Is it useful to have a five-year plan, as many associations do, when there's so much pressure to be a more innovative organization that responds quickly to changes in the marketplace?
If you're a Cartesian thinker, then you'll say, "Well, it's either this or that." If you're a more holistic thinker, then you will say, "OK, well, we're going to have a portfolio, and some of it is going to be our five-year planning process, and some of it's going to be our ability to respond to emerging agendas." I don't think there's any contradiction between those two.
You have to do some degree of strategic planning by definition, because you have to decide what you're going to do, what resources you're going to apply, what your expectations are around success, who's going to be responsible, and what the metrics are for returns. But if the strategic plan becomes a prison so that you can't respond to something because you say, "Oh, well, the strategic plan doesn't allow that," then you're in big trouble. Strategic planning, if practiced intelligently, is an essential part of what an organization needs to do. The trick from an innovation perspective is to make sure that the innovation agenda is appropriately represented in the strategic-planning process.
If you're thinking about investing in greenfields activities and return on resources invested in innovation, and then you figure out metrics for innovation and link strategy and innovation so that they're really one—I think that's terrific. On the other hand, if you think of innovation as this little campaign you're going to do because somebody told you it was part of best practices, I'm not too optimistic that that's going to lead to anything valuable.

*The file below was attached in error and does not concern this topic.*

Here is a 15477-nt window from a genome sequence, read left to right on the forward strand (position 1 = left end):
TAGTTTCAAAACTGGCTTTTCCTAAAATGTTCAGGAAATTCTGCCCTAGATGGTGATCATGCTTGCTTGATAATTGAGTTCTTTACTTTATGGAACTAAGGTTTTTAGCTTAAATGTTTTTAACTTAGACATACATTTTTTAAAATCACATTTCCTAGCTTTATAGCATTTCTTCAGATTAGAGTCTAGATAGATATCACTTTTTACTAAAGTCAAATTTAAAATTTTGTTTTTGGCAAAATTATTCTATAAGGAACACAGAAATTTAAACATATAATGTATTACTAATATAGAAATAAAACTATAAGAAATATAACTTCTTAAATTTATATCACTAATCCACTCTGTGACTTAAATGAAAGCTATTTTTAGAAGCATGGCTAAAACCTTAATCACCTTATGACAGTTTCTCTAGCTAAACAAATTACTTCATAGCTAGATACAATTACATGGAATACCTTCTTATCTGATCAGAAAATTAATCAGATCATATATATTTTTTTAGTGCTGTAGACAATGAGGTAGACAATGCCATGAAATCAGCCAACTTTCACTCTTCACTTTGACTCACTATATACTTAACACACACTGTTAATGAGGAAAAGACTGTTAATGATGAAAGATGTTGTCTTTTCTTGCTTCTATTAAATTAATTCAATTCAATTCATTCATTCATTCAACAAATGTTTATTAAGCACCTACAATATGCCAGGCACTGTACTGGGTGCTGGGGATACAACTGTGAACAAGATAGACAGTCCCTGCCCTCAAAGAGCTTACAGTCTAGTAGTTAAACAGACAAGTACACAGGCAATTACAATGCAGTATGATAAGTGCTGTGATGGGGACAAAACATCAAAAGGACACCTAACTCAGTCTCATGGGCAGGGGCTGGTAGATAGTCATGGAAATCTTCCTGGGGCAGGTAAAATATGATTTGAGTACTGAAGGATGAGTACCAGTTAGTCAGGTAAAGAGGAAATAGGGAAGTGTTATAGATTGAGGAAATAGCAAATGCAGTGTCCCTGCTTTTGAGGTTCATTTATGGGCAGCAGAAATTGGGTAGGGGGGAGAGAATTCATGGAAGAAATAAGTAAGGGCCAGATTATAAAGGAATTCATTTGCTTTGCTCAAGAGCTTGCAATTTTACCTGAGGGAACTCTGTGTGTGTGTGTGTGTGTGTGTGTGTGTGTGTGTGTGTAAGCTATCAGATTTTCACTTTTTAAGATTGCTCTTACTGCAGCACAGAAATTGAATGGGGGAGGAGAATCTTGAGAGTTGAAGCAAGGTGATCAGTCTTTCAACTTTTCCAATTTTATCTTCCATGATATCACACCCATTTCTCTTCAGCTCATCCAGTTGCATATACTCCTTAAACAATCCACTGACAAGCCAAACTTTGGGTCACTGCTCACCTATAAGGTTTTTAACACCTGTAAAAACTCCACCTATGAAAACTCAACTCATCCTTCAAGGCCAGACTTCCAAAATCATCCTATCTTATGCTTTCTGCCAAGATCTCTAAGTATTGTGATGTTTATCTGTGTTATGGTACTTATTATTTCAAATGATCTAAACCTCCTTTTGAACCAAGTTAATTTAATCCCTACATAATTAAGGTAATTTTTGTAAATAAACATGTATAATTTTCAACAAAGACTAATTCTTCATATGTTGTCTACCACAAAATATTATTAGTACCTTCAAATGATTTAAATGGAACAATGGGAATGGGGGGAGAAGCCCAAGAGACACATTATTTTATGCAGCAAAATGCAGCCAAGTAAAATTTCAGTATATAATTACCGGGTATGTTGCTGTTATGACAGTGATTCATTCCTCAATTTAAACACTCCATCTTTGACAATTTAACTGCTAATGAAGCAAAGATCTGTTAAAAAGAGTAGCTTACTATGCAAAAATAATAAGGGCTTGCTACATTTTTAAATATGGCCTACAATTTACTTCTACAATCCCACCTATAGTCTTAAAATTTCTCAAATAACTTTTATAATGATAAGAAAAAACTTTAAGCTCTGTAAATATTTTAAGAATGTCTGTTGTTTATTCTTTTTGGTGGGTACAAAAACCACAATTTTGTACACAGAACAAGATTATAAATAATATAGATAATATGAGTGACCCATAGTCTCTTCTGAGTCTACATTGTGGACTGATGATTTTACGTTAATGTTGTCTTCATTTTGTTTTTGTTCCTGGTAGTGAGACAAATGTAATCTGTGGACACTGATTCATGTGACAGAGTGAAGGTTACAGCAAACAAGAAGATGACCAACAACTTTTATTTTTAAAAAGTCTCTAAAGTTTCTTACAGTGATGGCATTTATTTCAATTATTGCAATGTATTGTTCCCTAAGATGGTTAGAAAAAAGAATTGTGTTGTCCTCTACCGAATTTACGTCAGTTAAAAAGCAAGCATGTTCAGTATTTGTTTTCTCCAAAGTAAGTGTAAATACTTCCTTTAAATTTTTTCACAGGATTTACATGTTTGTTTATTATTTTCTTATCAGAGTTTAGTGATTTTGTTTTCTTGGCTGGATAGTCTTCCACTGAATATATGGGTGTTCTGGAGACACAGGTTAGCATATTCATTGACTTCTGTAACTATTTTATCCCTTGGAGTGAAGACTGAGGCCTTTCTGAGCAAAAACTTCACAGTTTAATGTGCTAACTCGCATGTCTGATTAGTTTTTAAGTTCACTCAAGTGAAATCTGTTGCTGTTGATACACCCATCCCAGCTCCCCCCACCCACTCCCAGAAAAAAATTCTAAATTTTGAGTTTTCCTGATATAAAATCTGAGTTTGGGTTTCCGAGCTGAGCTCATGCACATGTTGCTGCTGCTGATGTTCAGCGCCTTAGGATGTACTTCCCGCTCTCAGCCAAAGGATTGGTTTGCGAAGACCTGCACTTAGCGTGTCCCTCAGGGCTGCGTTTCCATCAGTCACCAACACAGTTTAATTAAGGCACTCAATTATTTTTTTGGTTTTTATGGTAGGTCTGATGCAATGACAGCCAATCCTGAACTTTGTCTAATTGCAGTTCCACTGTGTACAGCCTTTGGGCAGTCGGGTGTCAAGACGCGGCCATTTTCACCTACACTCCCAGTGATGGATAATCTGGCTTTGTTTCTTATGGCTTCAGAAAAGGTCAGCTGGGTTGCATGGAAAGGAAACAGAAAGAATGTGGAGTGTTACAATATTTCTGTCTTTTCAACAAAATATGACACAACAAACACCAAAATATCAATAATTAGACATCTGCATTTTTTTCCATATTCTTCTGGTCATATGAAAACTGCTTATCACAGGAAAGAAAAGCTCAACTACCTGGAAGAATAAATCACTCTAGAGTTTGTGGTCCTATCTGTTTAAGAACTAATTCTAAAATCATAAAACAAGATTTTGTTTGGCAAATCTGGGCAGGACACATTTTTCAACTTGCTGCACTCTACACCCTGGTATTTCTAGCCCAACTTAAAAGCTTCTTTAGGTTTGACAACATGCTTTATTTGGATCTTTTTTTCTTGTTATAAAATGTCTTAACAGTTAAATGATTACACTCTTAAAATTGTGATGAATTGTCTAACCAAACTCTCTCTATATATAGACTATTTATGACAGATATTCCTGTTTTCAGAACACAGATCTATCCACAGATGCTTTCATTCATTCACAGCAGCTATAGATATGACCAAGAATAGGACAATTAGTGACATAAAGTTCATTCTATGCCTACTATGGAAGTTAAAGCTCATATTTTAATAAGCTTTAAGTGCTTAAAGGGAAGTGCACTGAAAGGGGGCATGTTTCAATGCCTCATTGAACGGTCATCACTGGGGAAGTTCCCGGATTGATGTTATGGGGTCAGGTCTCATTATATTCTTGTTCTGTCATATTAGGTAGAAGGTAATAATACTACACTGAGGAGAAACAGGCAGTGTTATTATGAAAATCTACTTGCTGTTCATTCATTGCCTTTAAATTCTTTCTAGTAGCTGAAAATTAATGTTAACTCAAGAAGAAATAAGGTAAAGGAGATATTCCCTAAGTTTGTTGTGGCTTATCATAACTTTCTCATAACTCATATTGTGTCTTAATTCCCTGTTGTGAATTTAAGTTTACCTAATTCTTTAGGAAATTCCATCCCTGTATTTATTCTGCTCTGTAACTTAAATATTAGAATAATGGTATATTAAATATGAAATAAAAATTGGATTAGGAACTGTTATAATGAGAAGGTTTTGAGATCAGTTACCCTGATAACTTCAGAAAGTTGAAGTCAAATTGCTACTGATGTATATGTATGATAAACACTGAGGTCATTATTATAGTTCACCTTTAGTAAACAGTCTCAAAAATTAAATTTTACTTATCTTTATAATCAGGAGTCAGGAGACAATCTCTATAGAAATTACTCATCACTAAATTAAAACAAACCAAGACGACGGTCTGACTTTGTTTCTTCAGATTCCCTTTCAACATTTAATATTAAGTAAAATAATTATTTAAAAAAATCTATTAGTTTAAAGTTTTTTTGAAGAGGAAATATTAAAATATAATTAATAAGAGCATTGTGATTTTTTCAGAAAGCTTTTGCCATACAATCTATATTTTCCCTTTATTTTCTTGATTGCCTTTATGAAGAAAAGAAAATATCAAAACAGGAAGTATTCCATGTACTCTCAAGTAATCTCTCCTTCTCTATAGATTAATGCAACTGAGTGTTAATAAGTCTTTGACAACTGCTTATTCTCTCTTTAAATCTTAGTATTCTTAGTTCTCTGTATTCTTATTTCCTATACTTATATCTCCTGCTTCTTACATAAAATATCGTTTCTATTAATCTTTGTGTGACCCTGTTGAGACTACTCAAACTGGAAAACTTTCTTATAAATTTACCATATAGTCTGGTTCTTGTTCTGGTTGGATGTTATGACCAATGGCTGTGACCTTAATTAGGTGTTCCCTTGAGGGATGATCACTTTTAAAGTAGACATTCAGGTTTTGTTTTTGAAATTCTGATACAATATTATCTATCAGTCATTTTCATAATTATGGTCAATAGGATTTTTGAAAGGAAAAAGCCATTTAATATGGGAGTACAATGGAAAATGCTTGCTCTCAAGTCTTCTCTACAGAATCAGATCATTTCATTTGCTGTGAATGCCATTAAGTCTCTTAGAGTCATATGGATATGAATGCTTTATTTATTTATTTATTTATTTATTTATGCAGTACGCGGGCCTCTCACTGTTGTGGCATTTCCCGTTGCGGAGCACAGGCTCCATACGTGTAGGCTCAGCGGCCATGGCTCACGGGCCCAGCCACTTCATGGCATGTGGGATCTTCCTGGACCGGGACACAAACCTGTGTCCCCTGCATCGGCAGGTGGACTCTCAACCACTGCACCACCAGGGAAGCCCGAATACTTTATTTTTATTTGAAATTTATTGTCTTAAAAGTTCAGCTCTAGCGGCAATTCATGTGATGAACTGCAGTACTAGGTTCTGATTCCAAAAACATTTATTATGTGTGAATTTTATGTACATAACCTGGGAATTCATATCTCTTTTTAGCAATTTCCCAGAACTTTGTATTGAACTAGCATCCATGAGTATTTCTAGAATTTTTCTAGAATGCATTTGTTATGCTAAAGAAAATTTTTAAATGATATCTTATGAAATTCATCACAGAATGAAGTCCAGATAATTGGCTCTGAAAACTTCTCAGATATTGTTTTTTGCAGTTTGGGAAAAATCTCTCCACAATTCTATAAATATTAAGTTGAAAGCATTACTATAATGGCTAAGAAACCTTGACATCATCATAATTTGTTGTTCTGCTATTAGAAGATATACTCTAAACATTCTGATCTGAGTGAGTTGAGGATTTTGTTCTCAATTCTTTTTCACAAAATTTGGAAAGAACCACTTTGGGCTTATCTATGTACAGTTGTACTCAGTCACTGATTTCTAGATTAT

In Jamming, you write that you ought to be free to have bad ideas, because "at least 90 percent of your ideas will be bad if you have enough ideas to have good ideas." How do you send the message to staff and boards that it is OK to fail?
It's hard to reduce it to a methodology. Leaders who point to a failure and explain it to the organization as, in essence, a success because of all the learning involved are contributing to a culture that supports constructive failure. We're not trying to create a culture that condones the kind of failure that comes from not caring, or from stupidity, but noble failure. A lot of things happen where people try very hard, and they have good ideas and it doesn't work out. When Coca-Cola launched New Coke and it was a failure in the marketplace, they actually celebrated it. I went to the 10th anniversary of the launch of New Coke, and they turned it into a victory celebration for their culture, which is a pretty big deal for a company which relies on its reputation in the marketplace and doesn't come out with a new product every week.
You've likened collaboration to jazz improvisation: gathering the right mix of people who can work together almost intuitively. Is there a way to recognize that you simply don't have the right mix of people, or can you always course-correct?
I look at it as being an organization, or a team, or even an individual that has a balance among different attributes. I would never say that intuition is the key resource, because I want organizations to be attentive to the details and the facts as well, not just possibilities. While jazz is about exploring possibilities and hearing music that doesn't necessarily exist on the page, there's an enormous amount of fact- and sensory-based concrete reality in jazz as well. You can't just go into it. You have to have the left-brain kind of skills as well.